- U.S. President Joe Biden said he gave his Russian counterpart a tough message on the need to stop cyberattacks when they met in Geneva last month. Vladimir Putin said he couldn’t agree more. But less than a month later, hackers from Russian military intelligence were breaching the computers of the U.S. Republican National Committee, Bloomberg News reported Tuesday. The Kremlin denied involvement in the latest attack, as it has in all previous ones, but that did nothing to relieve the pressure on Biden from critics of his efforts to repair relations with Russia.
- A powerful agency that China’s President Xi Jinping set up during his first term to police the internet is taking on a new role: regulating U.S.-listed Chinese companies. The Cyberspace Administration of China, which reports to a central leadership group chaired by Mr. Xi, is taking a lead role in Beijing’s just-announced push to strengthen interagency oversight of companies listed overseas, especially those traded in the U.S., and to tighten rules for future foreign listings, according to people with knowledge of the matter. Behind the agency’s rising clout is a desire to fix a lack of coordination between regulators, which has enabled the kind of mixed messages that preceded the blockbuster initial public offering of ride-hailing giant Didi Global Inc. last month.
- Alphabet Inc.’s Google was sued by three dozen states alleging that the company illegally abused its power over the sale and distribution of apps through the Google Play store on mobile devices. State attorneys general said in a complaint filed Wednesday in federal court in San Francisco that Google used anticompetitive tactics to thwart competition and ensure that developers have no choice but to go through the Google Play store to reach users. It then collects an “extravagant” commission of up to30% on app purchases, the states said. Google was accused of paying Samsung Electronics Co., the largest Android manufacturer, to ensure that the Korean company didn’t develop its own competing app store. Additionally, after Fortnite maker Epic Games Inc. began distributing its app outside of Google’s store, Google “bought off” developers to dissuade them from doing the same, according to the complaint. Details of those payouts were blacked out in the complaint.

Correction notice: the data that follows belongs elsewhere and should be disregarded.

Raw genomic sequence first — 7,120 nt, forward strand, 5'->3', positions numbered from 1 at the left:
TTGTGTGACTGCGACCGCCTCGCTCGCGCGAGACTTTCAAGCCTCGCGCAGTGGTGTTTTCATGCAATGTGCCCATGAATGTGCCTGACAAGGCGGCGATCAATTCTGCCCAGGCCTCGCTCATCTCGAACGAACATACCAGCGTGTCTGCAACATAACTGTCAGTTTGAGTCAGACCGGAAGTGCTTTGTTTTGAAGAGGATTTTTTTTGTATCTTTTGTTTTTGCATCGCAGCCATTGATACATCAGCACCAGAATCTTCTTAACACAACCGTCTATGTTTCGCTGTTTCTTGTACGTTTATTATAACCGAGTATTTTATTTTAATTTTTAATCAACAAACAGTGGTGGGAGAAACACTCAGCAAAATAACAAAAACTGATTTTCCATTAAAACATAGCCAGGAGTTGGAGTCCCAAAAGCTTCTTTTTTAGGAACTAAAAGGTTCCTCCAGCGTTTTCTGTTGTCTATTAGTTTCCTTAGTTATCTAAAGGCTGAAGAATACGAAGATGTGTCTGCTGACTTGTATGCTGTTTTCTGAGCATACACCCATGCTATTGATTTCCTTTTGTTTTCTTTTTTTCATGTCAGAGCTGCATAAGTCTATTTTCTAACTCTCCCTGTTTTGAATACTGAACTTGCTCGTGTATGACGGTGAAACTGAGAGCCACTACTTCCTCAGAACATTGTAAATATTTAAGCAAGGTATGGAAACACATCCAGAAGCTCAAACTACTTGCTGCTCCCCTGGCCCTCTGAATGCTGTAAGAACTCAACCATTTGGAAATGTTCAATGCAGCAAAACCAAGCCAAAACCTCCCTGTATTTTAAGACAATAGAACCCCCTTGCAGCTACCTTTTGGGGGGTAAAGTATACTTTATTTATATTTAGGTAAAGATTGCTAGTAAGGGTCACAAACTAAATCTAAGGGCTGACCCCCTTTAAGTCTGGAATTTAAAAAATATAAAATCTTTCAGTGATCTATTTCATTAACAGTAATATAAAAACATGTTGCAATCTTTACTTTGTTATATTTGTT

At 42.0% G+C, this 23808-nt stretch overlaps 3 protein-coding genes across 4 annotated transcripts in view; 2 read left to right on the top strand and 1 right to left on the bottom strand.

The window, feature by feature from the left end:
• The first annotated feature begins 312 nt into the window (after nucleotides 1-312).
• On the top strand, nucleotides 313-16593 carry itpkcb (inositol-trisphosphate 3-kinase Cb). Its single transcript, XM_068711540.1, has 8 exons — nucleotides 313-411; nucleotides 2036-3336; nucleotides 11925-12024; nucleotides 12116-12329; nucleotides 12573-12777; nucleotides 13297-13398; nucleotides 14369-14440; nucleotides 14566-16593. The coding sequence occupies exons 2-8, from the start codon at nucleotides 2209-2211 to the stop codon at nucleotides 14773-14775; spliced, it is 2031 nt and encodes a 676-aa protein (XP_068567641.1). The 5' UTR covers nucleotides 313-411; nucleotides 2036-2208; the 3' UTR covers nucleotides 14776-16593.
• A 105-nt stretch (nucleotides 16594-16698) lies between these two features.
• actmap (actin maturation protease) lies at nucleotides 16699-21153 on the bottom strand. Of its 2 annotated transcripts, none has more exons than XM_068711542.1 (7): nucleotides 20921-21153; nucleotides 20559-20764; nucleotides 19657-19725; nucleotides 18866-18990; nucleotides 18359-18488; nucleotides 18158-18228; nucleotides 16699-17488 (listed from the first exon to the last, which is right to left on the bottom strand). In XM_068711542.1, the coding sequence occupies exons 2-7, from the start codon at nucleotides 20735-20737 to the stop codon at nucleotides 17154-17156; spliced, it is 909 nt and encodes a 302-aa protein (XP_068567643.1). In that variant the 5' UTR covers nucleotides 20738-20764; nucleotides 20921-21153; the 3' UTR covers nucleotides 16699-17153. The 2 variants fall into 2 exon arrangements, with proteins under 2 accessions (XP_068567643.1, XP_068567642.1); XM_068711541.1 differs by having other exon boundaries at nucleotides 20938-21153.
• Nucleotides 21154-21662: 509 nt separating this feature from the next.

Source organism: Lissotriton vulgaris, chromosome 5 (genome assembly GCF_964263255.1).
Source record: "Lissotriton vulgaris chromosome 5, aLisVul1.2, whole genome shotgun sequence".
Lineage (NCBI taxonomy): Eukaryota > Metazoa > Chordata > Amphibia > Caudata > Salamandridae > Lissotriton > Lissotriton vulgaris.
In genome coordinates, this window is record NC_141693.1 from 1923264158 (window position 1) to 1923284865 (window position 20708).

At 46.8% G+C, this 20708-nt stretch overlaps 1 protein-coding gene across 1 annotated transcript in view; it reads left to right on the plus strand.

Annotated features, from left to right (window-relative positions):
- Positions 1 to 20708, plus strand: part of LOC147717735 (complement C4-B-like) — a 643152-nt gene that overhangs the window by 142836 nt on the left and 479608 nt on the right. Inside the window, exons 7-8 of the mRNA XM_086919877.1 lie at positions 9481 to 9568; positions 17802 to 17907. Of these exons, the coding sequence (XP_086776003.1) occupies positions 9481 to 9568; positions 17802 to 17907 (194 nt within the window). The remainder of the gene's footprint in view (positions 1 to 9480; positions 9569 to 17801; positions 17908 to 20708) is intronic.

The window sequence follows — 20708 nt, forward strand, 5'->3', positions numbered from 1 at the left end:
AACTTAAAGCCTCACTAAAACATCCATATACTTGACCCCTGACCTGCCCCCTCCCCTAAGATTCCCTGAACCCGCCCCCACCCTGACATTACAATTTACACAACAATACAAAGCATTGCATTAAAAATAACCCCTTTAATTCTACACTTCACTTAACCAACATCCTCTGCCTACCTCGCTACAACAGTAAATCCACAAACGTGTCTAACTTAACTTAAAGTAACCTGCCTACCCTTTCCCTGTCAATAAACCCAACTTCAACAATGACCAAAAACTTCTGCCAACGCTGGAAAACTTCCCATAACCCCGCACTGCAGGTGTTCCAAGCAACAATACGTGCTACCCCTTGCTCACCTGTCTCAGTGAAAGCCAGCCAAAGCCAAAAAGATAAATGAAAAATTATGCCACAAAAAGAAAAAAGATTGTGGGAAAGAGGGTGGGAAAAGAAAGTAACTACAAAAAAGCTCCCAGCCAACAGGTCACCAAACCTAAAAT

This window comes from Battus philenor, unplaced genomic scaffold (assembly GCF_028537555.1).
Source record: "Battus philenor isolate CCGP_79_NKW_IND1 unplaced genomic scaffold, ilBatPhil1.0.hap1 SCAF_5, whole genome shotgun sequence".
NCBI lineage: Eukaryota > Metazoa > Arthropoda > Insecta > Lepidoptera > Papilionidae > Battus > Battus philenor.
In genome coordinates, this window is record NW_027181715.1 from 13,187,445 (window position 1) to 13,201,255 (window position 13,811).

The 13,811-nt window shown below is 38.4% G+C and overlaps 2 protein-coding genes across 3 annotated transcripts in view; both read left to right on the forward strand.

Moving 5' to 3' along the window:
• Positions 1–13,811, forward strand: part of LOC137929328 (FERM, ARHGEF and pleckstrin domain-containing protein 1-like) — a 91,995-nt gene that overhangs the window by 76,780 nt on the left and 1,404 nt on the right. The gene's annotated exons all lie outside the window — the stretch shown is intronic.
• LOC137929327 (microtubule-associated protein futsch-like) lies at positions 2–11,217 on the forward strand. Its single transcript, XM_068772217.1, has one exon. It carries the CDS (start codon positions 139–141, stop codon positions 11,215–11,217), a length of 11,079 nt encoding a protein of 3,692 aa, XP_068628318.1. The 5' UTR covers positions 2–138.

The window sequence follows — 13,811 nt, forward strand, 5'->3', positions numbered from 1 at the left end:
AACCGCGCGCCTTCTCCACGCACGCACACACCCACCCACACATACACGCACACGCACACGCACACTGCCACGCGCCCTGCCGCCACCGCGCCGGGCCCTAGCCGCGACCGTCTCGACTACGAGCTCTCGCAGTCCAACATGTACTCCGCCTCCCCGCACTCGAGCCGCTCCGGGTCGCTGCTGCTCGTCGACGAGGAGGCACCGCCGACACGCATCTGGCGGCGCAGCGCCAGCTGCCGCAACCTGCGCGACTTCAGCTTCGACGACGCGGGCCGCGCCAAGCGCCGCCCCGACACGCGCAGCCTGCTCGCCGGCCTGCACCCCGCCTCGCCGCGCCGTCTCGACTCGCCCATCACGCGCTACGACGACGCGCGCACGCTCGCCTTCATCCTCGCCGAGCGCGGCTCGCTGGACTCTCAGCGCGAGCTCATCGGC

- China’s authorities signaled they may soon unleash more support for the economy, an unexpected shift in tone that suggests the world’s fastest pandemic recovery may be weaker than it appears. Investor reaction in China provided a clue for markets elsewhere counting on accelerating global growth: the CSI 300 Index of stocks slid as much as 1.2% Thursday after Beijing hinted companies may need fresh funding, while the yuan dropped and bond futures rose the most in a year. A gauge of China shares in Hong Kong, already hit by a tech crackdown, fell to the cusp of a bear market. The State Council’s comments were an abrupt change in rhetoric. Officials have for months stressed how excessive global liquidity risked fueling asset bubbles, while some analysts were predicting tighter policy as recently as June. The concern now is that key economic numbers due next week — including quarterly growth data — may significantly undershoot expectations, a cautionary tale for most economies that reopened later than China.